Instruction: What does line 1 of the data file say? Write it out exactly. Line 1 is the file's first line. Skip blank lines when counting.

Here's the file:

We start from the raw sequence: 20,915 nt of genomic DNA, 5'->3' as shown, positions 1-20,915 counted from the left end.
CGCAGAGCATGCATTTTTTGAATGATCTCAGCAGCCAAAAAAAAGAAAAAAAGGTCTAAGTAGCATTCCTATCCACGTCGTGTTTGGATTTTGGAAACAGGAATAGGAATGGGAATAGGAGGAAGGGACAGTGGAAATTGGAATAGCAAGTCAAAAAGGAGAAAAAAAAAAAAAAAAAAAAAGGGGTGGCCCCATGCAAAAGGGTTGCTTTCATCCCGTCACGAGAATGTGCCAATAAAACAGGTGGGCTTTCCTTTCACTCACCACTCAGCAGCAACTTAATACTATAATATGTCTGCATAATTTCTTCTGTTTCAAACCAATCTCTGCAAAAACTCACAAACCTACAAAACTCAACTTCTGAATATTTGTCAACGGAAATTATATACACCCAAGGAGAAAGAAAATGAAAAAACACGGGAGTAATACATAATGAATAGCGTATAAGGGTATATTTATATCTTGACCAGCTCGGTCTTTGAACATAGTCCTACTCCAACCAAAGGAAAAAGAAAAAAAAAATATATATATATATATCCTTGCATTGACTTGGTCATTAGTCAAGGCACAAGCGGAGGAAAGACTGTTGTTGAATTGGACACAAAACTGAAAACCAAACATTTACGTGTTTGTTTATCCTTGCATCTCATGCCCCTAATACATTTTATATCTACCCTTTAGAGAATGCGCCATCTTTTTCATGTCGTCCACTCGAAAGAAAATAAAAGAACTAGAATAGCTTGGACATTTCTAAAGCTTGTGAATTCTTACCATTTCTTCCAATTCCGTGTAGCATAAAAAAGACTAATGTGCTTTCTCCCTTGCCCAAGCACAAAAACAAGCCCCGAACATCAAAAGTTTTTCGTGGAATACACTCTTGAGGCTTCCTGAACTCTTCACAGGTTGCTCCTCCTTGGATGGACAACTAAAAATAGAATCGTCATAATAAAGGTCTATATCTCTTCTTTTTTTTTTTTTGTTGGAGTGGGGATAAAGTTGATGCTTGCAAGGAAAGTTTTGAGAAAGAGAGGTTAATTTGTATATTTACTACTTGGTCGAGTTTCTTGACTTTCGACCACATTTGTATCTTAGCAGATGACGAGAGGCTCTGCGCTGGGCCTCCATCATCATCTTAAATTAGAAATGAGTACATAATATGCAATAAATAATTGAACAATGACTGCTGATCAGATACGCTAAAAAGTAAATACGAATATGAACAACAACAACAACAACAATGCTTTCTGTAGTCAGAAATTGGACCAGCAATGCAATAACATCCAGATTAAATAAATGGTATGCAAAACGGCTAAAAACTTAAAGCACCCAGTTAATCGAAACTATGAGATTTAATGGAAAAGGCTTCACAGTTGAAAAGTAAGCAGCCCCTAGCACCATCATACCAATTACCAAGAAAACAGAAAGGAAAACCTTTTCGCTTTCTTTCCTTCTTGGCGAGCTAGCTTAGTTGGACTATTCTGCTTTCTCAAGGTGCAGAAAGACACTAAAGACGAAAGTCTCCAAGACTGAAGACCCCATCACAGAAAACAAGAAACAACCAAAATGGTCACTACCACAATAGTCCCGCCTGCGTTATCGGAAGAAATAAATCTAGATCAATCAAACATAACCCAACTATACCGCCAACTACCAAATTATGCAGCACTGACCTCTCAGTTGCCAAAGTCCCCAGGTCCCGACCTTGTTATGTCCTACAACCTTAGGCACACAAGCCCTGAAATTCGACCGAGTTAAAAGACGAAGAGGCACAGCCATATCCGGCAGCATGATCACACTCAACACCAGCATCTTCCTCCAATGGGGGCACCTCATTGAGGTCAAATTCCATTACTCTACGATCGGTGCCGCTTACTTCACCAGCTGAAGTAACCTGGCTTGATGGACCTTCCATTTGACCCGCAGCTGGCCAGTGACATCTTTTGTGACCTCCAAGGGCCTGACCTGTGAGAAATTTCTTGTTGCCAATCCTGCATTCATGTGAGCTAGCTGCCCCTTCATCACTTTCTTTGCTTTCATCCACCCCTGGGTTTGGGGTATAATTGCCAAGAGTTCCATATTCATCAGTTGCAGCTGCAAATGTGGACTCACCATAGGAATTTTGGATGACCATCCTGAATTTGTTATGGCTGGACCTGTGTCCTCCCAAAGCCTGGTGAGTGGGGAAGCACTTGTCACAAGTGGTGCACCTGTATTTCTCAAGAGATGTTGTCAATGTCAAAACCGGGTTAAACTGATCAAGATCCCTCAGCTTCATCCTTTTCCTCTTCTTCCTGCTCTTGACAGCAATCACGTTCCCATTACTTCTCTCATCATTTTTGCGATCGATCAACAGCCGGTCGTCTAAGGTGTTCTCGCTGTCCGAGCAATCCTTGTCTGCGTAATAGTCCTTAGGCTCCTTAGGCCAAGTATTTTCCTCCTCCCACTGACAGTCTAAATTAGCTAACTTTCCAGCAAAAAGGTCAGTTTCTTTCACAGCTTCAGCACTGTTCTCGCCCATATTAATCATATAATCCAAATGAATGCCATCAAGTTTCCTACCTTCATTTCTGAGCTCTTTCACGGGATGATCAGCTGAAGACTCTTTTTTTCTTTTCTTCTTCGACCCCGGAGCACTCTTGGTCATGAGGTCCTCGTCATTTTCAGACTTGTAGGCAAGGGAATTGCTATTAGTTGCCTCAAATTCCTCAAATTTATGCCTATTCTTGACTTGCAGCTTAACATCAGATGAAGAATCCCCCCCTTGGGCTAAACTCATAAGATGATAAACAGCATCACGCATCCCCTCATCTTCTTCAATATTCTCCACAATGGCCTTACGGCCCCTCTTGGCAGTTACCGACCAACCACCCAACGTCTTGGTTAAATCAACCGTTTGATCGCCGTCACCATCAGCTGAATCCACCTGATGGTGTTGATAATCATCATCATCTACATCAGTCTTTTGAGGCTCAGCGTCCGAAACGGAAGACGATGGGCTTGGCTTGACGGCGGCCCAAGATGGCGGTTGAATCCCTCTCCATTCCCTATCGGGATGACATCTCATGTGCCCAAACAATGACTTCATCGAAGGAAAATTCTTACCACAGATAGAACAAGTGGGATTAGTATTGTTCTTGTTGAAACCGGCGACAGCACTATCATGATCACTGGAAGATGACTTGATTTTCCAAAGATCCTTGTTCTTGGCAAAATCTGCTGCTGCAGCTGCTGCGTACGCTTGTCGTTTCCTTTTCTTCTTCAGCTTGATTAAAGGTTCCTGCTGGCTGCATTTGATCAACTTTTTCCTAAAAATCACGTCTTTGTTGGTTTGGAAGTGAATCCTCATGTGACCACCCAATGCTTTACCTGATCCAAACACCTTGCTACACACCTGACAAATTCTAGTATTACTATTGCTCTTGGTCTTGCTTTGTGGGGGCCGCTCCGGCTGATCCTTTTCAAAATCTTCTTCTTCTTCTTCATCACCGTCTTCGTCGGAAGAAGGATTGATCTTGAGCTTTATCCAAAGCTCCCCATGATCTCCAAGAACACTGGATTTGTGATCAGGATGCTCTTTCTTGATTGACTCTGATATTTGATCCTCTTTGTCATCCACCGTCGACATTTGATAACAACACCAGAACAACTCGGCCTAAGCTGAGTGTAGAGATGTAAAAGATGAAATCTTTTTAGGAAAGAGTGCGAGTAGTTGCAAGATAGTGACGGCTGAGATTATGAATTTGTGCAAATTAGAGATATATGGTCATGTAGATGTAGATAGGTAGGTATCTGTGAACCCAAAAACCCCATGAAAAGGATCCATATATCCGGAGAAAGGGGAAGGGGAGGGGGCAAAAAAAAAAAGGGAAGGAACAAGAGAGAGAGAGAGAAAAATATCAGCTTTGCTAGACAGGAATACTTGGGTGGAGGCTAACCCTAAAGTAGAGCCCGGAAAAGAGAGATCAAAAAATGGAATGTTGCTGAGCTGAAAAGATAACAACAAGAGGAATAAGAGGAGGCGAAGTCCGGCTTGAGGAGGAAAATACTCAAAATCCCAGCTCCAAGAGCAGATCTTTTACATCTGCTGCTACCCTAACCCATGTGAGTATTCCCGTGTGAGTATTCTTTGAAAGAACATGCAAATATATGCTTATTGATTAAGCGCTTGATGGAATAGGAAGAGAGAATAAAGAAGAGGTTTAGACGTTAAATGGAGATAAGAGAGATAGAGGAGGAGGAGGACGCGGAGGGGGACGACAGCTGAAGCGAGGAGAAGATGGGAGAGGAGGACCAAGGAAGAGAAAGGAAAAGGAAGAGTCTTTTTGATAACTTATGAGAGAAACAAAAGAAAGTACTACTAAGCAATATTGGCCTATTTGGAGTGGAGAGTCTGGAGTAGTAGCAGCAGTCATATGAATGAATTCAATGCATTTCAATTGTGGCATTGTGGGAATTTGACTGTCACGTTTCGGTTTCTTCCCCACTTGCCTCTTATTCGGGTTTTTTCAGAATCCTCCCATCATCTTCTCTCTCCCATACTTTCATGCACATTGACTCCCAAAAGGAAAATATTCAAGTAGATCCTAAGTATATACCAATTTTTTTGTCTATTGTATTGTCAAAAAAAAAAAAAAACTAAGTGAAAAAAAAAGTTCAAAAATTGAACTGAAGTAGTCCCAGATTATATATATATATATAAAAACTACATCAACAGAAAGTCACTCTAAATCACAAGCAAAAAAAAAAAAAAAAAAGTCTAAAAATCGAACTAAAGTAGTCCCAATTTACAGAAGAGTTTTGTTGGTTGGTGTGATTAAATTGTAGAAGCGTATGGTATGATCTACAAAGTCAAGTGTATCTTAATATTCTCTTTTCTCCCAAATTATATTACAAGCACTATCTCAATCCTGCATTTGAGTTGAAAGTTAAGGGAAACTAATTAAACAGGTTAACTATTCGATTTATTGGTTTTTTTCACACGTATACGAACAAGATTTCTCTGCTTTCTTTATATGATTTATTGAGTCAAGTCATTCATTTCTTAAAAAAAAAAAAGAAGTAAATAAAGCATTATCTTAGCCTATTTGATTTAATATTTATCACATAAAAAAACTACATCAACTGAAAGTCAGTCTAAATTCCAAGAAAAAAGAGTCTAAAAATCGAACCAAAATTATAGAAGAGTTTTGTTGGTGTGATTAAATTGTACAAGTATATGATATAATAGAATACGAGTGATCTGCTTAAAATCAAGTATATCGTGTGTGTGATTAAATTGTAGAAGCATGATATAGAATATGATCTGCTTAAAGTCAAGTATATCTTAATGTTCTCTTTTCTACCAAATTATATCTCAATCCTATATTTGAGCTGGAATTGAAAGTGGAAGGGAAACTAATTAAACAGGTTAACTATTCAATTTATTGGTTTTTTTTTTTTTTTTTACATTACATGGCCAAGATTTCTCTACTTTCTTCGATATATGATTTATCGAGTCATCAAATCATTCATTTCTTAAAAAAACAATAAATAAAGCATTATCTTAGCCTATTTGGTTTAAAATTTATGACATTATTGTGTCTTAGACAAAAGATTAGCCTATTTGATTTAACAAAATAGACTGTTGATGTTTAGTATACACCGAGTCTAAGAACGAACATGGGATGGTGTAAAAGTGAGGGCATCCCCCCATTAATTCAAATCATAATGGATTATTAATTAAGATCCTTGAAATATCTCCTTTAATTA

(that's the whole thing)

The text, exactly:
We start from the raw sequence: 20,915 nt of genomic DNA, 5'->3' as shown, positions 1-20,915 counted from the left end.